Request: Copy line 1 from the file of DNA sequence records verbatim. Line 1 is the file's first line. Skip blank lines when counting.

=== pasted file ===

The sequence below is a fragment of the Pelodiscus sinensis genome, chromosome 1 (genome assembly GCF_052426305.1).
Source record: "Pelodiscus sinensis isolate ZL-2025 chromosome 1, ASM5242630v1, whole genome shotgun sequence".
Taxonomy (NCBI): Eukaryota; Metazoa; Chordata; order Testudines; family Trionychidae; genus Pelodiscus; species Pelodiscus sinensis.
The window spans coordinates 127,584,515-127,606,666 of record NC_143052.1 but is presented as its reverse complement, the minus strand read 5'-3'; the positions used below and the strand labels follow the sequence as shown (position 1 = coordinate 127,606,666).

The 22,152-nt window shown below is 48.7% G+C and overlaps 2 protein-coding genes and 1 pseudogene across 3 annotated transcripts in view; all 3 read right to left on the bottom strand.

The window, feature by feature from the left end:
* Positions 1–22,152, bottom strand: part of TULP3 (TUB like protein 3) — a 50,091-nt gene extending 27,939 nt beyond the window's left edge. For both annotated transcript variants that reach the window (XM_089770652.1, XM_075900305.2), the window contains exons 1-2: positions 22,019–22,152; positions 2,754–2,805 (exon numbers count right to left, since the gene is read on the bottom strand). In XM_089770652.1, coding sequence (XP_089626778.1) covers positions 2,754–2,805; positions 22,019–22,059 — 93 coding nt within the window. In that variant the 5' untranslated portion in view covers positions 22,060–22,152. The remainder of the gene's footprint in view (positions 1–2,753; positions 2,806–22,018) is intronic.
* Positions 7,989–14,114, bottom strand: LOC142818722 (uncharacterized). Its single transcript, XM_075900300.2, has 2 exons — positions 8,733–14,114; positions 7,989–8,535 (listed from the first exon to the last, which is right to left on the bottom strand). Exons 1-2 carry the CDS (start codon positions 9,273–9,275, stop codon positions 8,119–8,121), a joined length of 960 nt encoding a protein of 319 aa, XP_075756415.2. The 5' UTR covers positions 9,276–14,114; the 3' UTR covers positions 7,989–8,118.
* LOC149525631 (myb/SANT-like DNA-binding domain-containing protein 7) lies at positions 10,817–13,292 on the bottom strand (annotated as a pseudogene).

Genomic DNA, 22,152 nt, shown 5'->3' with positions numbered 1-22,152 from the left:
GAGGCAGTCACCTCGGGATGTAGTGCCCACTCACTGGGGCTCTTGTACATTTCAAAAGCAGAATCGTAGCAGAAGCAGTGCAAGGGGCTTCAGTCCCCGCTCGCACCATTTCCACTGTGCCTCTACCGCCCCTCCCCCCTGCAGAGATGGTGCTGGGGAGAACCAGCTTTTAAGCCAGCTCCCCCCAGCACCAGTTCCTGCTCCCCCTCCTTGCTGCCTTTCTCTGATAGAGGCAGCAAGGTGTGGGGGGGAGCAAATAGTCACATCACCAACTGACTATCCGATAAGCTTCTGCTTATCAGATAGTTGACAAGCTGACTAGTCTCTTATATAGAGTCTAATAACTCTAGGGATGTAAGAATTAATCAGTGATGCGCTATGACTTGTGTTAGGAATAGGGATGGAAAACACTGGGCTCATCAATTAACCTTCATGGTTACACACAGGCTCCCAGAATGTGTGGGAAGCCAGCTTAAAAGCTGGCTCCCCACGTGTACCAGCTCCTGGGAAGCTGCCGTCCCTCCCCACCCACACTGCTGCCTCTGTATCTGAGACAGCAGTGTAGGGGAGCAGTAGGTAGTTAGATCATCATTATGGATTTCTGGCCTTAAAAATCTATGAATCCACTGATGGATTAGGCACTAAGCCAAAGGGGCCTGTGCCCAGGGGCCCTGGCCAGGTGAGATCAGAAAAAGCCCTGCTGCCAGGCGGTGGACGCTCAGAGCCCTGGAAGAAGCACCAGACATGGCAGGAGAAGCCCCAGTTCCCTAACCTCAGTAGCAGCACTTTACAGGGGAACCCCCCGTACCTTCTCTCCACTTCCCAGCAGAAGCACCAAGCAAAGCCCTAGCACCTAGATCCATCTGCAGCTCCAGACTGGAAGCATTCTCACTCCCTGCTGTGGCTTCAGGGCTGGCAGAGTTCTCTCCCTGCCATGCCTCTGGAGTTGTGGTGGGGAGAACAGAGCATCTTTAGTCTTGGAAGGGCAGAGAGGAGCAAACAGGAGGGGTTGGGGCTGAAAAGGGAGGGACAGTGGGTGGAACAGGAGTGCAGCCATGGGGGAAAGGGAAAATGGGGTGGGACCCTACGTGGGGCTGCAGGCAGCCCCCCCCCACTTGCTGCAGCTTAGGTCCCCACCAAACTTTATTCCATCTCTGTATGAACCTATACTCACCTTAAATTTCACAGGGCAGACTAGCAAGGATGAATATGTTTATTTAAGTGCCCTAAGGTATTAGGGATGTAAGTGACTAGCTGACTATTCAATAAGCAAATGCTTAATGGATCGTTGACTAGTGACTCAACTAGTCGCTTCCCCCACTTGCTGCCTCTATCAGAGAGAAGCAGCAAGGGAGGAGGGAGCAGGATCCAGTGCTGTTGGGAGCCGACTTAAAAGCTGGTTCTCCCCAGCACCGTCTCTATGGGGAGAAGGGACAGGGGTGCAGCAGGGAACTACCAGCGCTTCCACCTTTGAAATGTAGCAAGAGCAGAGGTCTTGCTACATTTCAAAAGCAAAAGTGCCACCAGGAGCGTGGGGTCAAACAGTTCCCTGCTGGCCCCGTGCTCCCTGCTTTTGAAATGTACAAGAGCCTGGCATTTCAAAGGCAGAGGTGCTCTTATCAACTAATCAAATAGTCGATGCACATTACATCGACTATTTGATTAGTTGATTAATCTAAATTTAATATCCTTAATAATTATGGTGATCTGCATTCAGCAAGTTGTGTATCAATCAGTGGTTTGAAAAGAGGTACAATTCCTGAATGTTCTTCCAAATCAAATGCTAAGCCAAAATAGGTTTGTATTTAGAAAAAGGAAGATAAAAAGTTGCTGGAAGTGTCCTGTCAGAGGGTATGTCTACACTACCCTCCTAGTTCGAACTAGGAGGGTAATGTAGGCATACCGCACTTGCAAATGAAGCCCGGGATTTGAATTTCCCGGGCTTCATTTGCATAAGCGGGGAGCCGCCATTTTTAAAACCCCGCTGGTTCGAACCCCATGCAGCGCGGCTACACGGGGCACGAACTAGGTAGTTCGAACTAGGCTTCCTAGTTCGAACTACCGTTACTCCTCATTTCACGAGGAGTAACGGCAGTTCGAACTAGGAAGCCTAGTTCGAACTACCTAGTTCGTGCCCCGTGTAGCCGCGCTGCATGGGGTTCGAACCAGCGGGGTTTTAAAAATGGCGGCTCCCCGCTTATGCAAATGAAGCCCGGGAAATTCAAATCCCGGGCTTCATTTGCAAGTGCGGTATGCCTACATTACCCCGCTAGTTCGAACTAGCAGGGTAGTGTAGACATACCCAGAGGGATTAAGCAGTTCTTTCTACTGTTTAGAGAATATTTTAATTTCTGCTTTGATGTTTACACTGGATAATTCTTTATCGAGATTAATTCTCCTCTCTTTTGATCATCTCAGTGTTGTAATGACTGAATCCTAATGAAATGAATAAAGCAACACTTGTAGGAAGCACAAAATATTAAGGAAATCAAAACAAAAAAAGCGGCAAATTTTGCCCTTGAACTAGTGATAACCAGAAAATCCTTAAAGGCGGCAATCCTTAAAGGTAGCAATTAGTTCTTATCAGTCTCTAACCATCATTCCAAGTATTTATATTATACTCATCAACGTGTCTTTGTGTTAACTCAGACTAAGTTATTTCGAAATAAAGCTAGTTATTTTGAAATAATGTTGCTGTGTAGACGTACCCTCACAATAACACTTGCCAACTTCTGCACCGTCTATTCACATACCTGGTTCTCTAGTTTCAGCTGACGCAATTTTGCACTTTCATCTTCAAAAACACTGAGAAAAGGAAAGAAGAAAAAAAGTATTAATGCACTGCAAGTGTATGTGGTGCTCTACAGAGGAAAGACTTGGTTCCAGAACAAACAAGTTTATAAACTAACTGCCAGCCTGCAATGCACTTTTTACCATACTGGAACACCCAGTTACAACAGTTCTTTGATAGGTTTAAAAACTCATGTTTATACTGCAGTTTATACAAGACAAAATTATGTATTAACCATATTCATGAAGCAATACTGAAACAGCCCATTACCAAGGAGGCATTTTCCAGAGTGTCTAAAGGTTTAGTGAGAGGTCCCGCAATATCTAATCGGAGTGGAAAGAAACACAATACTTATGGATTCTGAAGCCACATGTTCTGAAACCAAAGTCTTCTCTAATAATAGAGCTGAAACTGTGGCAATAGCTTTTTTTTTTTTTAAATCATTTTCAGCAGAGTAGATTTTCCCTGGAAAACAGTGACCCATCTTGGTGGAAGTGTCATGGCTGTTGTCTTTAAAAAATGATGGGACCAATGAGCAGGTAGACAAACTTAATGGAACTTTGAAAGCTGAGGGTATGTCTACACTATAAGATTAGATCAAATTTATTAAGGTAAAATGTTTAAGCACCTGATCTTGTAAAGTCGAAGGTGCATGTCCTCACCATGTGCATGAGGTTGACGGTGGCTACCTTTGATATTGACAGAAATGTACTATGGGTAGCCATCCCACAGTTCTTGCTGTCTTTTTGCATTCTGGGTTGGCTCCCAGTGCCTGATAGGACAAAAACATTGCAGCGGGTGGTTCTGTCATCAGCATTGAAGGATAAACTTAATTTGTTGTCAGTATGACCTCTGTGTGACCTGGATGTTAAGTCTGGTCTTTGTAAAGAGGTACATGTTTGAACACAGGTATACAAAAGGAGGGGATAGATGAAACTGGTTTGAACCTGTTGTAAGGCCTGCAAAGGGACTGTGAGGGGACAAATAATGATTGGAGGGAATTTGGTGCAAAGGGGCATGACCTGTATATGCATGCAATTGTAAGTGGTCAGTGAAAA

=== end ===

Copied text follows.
The sequence below is a fragment of the Pelodiscus sinensis genome, chromosome 1 (genome assembly GCF_052426305.1).